Taking action against radon health risks
Through UND partnership, Grand Forks residents can check out radon detectors from local library
The University of North Dakota and the Grand Forks Public library are teaming up to make home testing for radon free and as easy as possible, hoping to save lives and create healthier living spaces.
In mid-March, the library began allowing its patrons to check out digital radon detectors to determine if their homes contain unsafe levels of the radioactive, carcinogenic gas.. Radon is a colorless, odorless gas produced from such radioactive elements as uranium and thorium, present in rocks and soil. It is an important cause of lung cancer and typically seeps into the basements of homes through foundation cracks and sump pump openings.
The National Center for Healthy Housing provided $5,000 in funding for UND’s proposal to develop a partnership with the local library to create a digital radon detector lending program.
“Unlike one-time use radon detectors that need to be sent to a diagnostic library, these detectors are re-usable, do not require a laboratory for analysis and can inform residents about radon levels in real time,” said Soojung Kim, chair of UND’s Department of Communication.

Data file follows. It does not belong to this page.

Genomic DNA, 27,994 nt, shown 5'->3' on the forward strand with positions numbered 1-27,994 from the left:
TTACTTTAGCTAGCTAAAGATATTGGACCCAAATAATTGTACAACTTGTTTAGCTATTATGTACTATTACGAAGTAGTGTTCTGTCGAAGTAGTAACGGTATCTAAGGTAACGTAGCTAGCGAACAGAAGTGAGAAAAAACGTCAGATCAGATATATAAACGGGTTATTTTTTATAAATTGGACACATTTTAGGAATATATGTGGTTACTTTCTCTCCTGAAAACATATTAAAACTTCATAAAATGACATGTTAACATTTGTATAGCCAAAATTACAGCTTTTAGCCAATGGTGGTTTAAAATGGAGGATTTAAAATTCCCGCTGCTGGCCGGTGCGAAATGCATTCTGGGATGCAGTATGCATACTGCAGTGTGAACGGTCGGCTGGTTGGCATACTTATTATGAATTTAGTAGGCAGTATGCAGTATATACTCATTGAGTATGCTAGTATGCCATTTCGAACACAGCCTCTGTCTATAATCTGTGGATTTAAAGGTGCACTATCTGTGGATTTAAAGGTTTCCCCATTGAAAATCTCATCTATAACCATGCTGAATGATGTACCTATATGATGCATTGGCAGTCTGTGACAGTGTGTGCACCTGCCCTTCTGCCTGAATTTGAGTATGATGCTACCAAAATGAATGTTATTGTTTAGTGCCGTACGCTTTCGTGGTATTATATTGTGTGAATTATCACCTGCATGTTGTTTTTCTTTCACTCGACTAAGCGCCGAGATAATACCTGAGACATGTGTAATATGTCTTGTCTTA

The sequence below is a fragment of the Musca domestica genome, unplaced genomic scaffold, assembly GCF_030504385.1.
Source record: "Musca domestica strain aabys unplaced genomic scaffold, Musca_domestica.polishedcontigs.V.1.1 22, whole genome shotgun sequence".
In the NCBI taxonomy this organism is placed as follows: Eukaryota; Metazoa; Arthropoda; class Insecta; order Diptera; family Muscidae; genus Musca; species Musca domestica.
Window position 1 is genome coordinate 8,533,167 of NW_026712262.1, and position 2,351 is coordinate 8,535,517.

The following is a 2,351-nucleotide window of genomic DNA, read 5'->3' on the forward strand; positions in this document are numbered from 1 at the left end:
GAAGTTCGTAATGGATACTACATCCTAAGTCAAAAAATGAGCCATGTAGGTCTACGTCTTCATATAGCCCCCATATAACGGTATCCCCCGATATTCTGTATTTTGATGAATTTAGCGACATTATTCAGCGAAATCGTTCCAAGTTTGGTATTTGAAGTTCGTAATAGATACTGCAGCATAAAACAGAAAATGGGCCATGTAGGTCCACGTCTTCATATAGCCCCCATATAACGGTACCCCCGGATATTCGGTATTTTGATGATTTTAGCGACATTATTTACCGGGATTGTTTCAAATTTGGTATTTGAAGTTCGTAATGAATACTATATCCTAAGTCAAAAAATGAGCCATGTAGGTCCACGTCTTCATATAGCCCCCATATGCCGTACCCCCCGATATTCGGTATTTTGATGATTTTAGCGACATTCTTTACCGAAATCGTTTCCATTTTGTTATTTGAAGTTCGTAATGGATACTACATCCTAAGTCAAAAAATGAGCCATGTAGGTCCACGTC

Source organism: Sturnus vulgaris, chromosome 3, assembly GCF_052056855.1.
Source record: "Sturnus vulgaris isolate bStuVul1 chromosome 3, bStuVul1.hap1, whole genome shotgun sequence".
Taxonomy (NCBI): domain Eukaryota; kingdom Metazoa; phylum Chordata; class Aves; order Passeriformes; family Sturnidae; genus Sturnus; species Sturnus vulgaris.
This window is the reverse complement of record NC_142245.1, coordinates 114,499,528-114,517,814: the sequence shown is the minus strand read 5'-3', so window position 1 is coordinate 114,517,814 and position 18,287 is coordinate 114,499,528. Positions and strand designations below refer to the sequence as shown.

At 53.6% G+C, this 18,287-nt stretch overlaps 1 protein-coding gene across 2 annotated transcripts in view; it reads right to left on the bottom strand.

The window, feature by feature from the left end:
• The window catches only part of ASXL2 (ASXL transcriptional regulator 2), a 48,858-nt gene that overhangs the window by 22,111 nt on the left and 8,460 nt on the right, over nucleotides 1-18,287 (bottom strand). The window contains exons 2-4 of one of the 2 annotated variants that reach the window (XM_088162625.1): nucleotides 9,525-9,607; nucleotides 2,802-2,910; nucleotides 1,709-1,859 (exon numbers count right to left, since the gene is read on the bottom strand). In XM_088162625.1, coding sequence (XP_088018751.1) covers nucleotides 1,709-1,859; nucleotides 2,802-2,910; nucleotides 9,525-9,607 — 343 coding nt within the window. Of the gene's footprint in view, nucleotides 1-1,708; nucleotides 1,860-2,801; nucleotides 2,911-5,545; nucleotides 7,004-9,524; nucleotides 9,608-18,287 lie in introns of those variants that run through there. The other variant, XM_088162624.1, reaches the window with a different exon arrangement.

Her research focuses on increasing the awareness of public health issues and changing health behaviors by using effective social and mobile media strategies.
Radon’s health risks
“Radon is the second leading cause of lung cancer after smoking, accounting for 21,000 deaths nationally,” Kim explained. “There is a great need for citizens of Grand Forks to test their houses for radon levels and, if warranted, remediate them.”
Tonya Palmer, information services supervisor at the library, said anyone with a library card can check out a radon detector, just like a book or CD.
”We were given 40 detectors, and when we put them out on display, they started going out right away,” Palmer said. “More than half have been checked out. We’ve had a really strong response to it.”
Each detector includes information on what readings from the test measurement mean and what can be done to remediate an identified problem with radon in the home, such as sealing cracks in the floor and foundation or covering openings for sump pumps.